“Russia’s military advantage is also great and the Central Asian countries really count on Russian support. The Russian bases that exist in Kazakhstan and Tajikistan are in order to stop external threats to the Central Asian regimes such as the Taliban, internal coups, and radical seizure of power. So that all this is controlled by Russia, they keep contingents,” said Murad Kurbanov and added, “and the fact that the “Berdimuhamedov regime” keeps the people in check only plays into Russia’s hands, because it is always easier to work with one person.”

The greatest dependence on Russia, according to the opposition leader of “DVT” Murad Kurbanov, is in Turkmenistan and Tajikistan. These countries are 100% closely tied to the Russian Federation. The dependence of other Central Asian countries is 30-40% lower.

It is now known that Uzbekistan, while striving for an independent policy, also cannot completely ignore the influence of Russia. In 2016, President Shavkat Mirziyoyev set a course for improving relations with Moscow, which led to increased economic cooperation.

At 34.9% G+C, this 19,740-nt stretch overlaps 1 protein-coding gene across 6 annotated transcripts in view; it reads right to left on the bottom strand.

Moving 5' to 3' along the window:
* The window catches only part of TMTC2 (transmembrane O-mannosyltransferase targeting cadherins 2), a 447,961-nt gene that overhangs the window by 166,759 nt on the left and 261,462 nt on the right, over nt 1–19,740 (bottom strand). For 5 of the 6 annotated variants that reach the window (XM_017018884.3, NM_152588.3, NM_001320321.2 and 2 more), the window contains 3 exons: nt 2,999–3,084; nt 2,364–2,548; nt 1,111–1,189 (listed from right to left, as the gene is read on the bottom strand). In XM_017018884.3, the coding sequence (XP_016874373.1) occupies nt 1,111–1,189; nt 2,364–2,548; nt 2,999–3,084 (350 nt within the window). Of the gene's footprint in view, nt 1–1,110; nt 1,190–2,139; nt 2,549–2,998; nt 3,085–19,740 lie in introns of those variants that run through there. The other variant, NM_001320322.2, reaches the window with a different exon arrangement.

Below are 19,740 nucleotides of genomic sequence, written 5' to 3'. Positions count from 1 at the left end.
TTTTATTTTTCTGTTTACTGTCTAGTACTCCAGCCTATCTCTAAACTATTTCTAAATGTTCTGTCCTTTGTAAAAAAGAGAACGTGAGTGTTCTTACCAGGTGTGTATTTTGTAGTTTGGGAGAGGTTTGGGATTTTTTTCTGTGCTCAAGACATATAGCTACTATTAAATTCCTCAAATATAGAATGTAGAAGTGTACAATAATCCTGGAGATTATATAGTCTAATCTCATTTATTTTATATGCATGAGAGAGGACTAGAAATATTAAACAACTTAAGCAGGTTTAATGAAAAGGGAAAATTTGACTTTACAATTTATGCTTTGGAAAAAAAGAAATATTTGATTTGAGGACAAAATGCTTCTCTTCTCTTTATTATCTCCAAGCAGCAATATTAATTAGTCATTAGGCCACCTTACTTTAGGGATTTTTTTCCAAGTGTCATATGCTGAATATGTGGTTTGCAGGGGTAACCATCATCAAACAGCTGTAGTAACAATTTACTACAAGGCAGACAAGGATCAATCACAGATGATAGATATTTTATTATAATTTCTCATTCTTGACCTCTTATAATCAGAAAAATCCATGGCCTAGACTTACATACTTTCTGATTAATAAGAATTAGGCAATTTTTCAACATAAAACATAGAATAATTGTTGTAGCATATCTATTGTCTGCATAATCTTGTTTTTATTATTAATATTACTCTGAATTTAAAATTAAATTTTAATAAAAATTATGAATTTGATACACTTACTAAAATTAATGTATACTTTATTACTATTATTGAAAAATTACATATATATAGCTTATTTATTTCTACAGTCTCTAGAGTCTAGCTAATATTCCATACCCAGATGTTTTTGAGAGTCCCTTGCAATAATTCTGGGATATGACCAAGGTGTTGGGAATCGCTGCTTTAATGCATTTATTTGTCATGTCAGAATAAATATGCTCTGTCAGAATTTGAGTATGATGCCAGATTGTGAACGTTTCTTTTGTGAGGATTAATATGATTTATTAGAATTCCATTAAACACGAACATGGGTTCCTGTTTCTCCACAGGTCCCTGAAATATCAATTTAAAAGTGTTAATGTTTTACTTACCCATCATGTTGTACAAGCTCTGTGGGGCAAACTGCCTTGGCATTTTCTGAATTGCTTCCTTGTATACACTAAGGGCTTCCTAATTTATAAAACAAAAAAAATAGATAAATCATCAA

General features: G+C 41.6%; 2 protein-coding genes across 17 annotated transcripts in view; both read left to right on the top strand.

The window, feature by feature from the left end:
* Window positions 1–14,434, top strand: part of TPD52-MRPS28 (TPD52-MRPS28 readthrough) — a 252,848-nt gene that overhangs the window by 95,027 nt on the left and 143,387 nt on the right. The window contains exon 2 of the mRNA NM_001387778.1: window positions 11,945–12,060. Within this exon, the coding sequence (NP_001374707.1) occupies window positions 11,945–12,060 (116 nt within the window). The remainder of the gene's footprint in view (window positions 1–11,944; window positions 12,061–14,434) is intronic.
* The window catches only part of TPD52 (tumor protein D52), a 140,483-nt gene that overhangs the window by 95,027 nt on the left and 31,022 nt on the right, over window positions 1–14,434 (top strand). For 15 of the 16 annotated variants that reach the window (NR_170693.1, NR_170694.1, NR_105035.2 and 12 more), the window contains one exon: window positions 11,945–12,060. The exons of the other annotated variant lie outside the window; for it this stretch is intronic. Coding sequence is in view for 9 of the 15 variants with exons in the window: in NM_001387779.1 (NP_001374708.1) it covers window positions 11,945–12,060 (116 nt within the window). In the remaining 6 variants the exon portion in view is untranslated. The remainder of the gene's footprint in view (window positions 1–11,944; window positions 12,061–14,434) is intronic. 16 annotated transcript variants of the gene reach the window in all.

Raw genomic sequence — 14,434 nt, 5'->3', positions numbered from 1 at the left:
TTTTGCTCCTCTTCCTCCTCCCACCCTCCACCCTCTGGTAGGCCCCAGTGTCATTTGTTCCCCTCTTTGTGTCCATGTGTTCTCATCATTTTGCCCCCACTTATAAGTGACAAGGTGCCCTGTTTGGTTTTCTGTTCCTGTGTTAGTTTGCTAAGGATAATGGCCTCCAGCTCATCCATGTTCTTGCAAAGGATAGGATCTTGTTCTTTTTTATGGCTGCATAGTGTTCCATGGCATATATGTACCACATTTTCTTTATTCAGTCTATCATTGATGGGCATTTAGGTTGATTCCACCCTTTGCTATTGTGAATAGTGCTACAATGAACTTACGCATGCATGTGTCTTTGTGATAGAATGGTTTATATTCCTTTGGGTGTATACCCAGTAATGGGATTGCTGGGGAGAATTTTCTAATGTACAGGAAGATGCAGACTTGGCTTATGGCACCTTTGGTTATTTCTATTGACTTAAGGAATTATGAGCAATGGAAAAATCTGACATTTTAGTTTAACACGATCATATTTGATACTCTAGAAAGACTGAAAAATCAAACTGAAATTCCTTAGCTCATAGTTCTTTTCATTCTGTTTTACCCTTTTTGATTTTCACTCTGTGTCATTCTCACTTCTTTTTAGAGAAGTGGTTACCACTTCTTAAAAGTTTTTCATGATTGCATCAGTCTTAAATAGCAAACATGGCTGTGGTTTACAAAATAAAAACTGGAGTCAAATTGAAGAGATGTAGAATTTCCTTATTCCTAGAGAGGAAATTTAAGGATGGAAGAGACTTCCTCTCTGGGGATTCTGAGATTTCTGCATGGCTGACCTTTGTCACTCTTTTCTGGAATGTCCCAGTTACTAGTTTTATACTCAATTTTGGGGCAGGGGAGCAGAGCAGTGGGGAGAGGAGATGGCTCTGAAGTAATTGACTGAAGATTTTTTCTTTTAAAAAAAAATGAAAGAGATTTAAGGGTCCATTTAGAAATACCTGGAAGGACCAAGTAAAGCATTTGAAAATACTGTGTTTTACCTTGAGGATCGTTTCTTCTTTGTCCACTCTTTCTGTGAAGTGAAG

Therefore, Zelensky’s statement about the “fear” of the leaders of the Central Asian countries of the Kremlin is justified, given the historical, economic and political dependence of these countries on Russia. But at the same time, the states of the region are trying to pursue a balanced foreign policy, strengthening ties with other global players such as China, Turkey and the United States. However, the Kremlin’s influence remains significant, and its pressure on the Central Asian republics continues to be an important factor in their foreign policy decisions.